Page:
June 19, 2011

WRITING ADVICE: Mike Duran #10 – 10 Blogging Mistakes

I have never seen Mike Duran. We “met” online a couple years ago because of a little…altercation I caused by saying something less-than-nice about Christian speculative fiction on his blog. Mike, being both a specfic writer and editor, won me closer to his side with gentle and wise words. Since then I’ve found that Mike has lots of gentle and wise words. I’m looking at how some of them have had an impact on my own writing in these WRITING ADVICE posts. (Quotes are used with his permission.) He also participates in “ONE OF WRITER'S DIGEST 101 MOST VALUABLE WEBSITES FOR WRITERS, 2008 & 2010”, NOVEL JOURNEY at http://noveljourney.blogspot.com/. The original article for THIS entry is here: http://mikeduran.com/?p=5202 (and Mike used THIS article as a springboard: http://michaelhyatt.com/do-you-make-these-10-mistakes-when-you-blog.html?utm_source=feedburner&utm_medium=feed&utm_campaign=Feed%3A+michaelhyatt+%28Michael+Hyatt%29&utm_content=Bloglines.html)

While Mike uses the blog entry of Thomas Nelson Publisher’s Chairman, Michael Hyatt as his starting point, he questions the points the Chairman makes.

I suppose then, that turn about is fair play! I’ve got a couple of questions about Mike’s questions. Before I ask them though, let me condense his essay into ten bullet points:

Mistake #1: You don’t write well and while writing well won’t guarantee visitors, bad writing will chase them away.

Mistake #2: You believe that there are hard and fast blogging rules.

Mistake #3: You post oodles of mediocre writing rather than a few good pieces.

Mistake #4: Your posts are the wrong length, inaccessible and pedantic.

Mistake #5: You don’t write posts that are deep enough or long enough.

Mistake #6: You aren’t consistent.

Mistake #7: You do not write quality blog entries.

Mistake #8: You are not writing with Uzi-level rapidity to guarantee a share of readership (while writing well, of course).

Mistake #9: You are not a popular celebrity.

Mistake #10: Your post doesn’t talk about you enough in a tasteful way.

These are, I hope you understand somewhat tongue-in-cheek, but there remains a bit of truth in all of them, just as there is a bit of truth in TNP Chairman, Michael Hyatt’s post (which, FYI, garnered 117 Shares, 194 Tweets and 362 Comments; Mike Duran’s post garnered 0 Shares, 0 Tweets and 4 Comments – but more about that in my next WRITING ADVICE post and the last about how Mike Duran’s advice has had an impact on my own writing).

I have been writing for 41 years and I hope that because I am practicing and learning constantly, I think I write well enough. I have generated 387 comments on 323 posts since I started my blog in June of 2007. As Mike says, that’s not bad for an amateur.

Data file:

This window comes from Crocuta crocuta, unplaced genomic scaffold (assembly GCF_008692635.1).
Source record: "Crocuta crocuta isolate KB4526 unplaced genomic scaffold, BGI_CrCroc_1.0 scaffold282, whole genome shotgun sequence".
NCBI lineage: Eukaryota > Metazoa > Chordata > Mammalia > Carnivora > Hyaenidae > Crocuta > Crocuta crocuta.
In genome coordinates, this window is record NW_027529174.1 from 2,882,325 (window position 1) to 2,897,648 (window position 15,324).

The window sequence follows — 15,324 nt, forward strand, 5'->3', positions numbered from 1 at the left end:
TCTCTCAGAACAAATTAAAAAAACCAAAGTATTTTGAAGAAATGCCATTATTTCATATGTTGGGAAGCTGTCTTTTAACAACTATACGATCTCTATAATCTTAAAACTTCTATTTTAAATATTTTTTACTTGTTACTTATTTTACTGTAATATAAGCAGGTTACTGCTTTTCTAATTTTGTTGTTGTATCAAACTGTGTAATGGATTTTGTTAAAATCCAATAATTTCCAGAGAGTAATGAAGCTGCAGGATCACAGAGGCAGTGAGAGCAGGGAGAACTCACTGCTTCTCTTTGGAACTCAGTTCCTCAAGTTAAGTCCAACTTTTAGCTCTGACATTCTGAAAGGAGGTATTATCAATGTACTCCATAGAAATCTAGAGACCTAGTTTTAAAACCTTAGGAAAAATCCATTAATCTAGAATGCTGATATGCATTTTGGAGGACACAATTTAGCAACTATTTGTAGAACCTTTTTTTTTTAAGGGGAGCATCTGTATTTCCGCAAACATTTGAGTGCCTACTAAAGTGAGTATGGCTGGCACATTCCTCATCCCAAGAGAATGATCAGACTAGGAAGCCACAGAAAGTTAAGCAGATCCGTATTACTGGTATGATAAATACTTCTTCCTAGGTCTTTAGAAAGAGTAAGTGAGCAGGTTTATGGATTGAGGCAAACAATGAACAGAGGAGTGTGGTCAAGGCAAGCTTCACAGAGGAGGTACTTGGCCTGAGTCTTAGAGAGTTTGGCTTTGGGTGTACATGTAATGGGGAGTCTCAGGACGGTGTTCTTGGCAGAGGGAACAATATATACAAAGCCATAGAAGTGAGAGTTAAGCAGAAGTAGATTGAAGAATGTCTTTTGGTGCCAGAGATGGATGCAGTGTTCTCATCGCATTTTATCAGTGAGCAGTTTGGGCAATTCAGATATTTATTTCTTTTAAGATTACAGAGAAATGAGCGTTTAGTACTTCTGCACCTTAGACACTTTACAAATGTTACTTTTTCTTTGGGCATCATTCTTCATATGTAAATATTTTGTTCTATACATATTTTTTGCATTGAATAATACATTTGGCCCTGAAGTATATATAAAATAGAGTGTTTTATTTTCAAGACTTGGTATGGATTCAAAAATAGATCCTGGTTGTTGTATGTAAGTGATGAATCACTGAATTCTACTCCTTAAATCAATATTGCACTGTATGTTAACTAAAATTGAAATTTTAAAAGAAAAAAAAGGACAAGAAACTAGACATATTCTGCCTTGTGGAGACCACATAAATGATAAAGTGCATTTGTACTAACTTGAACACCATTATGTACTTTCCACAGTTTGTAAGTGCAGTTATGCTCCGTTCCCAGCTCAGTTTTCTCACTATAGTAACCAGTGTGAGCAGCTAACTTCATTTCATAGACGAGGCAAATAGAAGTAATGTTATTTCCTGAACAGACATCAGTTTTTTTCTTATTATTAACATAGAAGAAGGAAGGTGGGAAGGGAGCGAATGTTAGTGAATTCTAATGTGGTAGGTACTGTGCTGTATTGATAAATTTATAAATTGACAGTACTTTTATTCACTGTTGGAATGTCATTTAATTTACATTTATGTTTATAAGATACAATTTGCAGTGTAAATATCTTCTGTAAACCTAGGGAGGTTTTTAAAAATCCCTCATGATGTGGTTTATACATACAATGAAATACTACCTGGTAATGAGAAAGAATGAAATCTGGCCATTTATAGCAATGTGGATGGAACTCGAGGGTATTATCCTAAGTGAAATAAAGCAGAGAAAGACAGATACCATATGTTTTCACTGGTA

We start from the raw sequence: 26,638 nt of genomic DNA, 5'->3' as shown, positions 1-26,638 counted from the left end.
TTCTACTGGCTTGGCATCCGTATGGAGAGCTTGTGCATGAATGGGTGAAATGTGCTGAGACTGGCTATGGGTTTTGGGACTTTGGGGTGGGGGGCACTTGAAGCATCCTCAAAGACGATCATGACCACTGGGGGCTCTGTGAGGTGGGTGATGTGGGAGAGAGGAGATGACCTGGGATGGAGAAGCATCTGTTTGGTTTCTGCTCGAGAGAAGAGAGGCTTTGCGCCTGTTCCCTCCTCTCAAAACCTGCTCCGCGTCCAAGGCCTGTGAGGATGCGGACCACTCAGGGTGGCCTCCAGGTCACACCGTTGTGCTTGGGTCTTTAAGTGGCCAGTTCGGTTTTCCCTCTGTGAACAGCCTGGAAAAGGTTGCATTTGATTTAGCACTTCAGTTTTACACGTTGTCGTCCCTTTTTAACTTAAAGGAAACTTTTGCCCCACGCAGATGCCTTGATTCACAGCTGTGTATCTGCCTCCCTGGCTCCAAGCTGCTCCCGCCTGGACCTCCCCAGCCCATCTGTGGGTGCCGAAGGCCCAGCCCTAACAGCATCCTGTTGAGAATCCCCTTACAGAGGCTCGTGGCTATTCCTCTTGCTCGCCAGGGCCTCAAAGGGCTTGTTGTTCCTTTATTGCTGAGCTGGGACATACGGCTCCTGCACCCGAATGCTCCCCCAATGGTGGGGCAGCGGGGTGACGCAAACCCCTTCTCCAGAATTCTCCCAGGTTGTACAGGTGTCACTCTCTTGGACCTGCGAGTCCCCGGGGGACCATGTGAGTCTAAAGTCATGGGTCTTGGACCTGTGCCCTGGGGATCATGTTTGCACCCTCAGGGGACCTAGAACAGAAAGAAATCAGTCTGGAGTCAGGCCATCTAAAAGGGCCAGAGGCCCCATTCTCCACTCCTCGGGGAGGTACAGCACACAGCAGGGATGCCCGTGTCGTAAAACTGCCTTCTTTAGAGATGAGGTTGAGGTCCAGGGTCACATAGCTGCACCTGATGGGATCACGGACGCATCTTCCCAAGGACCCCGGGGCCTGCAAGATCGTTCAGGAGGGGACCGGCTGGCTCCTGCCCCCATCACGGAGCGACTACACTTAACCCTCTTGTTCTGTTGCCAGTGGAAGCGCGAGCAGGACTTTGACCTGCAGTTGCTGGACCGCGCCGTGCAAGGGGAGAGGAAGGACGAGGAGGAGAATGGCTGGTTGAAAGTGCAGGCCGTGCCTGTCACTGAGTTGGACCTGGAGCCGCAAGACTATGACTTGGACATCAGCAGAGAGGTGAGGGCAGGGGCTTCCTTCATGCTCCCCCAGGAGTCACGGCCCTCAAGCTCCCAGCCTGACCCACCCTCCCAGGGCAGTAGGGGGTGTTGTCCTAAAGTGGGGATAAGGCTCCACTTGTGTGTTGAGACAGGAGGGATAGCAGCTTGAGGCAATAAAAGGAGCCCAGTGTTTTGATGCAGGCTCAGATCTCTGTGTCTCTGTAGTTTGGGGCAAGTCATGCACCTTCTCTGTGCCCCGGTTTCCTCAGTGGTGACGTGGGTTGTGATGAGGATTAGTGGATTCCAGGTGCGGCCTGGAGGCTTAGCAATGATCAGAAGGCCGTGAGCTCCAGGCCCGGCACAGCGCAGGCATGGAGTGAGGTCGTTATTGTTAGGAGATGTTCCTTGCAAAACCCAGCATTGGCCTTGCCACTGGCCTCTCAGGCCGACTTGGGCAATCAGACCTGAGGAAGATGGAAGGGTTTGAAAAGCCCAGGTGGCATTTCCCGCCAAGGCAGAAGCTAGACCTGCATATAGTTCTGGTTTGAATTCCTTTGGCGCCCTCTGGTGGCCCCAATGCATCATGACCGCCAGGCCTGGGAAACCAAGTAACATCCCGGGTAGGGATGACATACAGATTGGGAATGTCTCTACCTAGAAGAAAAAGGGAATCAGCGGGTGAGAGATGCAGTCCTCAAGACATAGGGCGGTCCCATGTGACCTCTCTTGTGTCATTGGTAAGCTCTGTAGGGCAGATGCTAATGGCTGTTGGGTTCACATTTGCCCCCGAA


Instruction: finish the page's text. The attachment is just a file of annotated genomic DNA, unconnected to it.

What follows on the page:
I can’t have made mistake #2 because I never thought about rules. #3 has never been a problem, though as the years have passed, I’ve created a routine: Sunday is a Possibly Irritating Essay, a Slice of PIE or WRITING ADVICE; Monday, once a month, a guest blog at The Friday Challenge (http://thefridaychallenge.blogspot.com/); on Tuesdays, I’ve recently started posting Ideas for writers to steal or borrow; Wednesdays are post-free; Thursdays I post between 500-1000 words of a rotating series of books I’m working on – the purpose being to test ideas, build characters and work through plot points. When I finish, I pull down the posts, consolidate them into one document and then set it aside until I’m ready to begin the First Rewrite; Fridays are free days; Saturdays I post on my husband of my wife as a breast cancer patient site, BREAST CANCER REAPER (http://breastcancerreaper.blogspot.com/). I recently calculated that I post somewhere around 7200 words a month on the sites.

I fluctuate on #4, aiming at no more than 1000 words for my fiction and between 500-700 in my essays; #5, 6 and 7 are related and I think that I am consistently good at my blogs. My fiction, not so much so – but that’s just because the fiction is a work in progress. I confess I have very, very few comments on them. However, I think that number will increase dramatically once I get a “real” book published and I become a #9, a celebrity and people will WANT to comment so they will be part of my next book – I’m going to explore this quite a bit more in my last entry in the Mike Duran WRITING ADVICE series (and I’ll let you know who has agreed to be the next round of WRITING ADVICE.)

I’ll probably never do # 8. Uzi-like entries are I believe, what TWITTER is all about. I don’t Tweet, so I don’t know.

Last of all, Mike points out, “…For me, details and references to one’s personal life is not necessarily a turn-off, provided the blog is not ONLY about that. In fact, it seems like many popular blogs are intrinsically ABOUT their authors.”

This is what I have been working on ever since I started my blog – I want it to be personal, but in a way that is applicable to OTHERS. I mean, a blog can’t prattle on endlessly about how wonderful or awful I am. It needs to provide a reader with a “take-away”; something they can nod thoughtfully at and then jot down somewhere before they log off my blog. That’s my goal – relevance to my readers. That’s what I’ve learned through reading Mike’s blog and that’s what I try and emulate in my own blog.

Image: http://rlv.zcache.com/mens_miskates_shirt-p235694508661819380q6wh_400.jpg

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